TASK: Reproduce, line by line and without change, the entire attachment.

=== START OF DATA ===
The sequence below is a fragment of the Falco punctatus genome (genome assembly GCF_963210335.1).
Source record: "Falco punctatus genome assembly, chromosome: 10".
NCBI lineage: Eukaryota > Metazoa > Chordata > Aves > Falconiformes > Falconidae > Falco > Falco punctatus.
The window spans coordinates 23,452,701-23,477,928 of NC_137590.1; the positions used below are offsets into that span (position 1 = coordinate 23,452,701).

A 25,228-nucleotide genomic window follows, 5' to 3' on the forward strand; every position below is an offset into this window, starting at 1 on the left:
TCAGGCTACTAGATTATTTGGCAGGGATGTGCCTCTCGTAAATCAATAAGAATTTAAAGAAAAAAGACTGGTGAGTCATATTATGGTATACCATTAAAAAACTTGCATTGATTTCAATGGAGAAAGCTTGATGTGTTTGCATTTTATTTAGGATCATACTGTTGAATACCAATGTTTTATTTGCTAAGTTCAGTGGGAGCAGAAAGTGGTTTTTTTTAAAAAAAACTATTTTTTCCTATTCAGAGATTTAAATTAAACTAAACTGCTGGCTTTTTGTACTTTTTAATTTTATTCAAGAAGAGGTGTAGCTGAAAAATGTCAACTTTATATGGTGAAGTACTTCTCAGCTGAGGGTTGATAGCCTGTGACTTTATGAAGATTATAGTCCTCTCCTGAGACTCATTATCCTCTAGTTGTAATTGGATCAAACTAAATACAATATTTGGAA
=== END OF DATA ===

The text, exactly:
The sequence below is a fragment of the Falco punctatus genome (genome assembly GCF_963210335.1).
Source record: "Falco punctatus genome assembly, chromosome: 10".
NCBI lineage: Eukaryota > Metazoa > Chordata > Aves > Falconiformes > Falconidae > Falco > Falco punctatus.
The window spans coordinates 23,452,701-23,477,928 of NC_137590.1; the positions used below are offsets into that span (position 1 = coordinate 23,452,701).

A 25,228-nucleotide genomic window follows, 5' to 3' on the forward strand; every position below is an offset into this window, starting at 1 on the left:
TCAGGCTACTAGATTATTTGGCAGGGATGTGCCTCTCGTAAATCAATAAGAATTTAAAGAAAAAAGACTGGTGAGTCATATTATGGTATACCATTAAAAAACTTGCATTGATTTCAATGGAGAAAGCTTGATGTGTTTGCATTTTATTTAGGATCATACTGTTGAATACCAATGTTTTATTTGCTAAGTTCAGTGGGAGCAGAAAGTGGTTTTTTTTAAAAAAAACTATTTTTTCCTATTCAGAGATTTAAATTAAACTAAACTGCTGGCTTTTTGTACTTTTTAATTTTATTCAAGAAGAGGTGTAGCTGAAAAATGTCAACTTTATATGGTGAAGTACTTCTCAGCTGAGGGTTGATAGCCTGTGACTTTATGAAGATTATAGTCCTCTCCTGAGACTCATTATCCTCTAGTTGTAATTGGATCAAACTAAATACAATATTTGGAA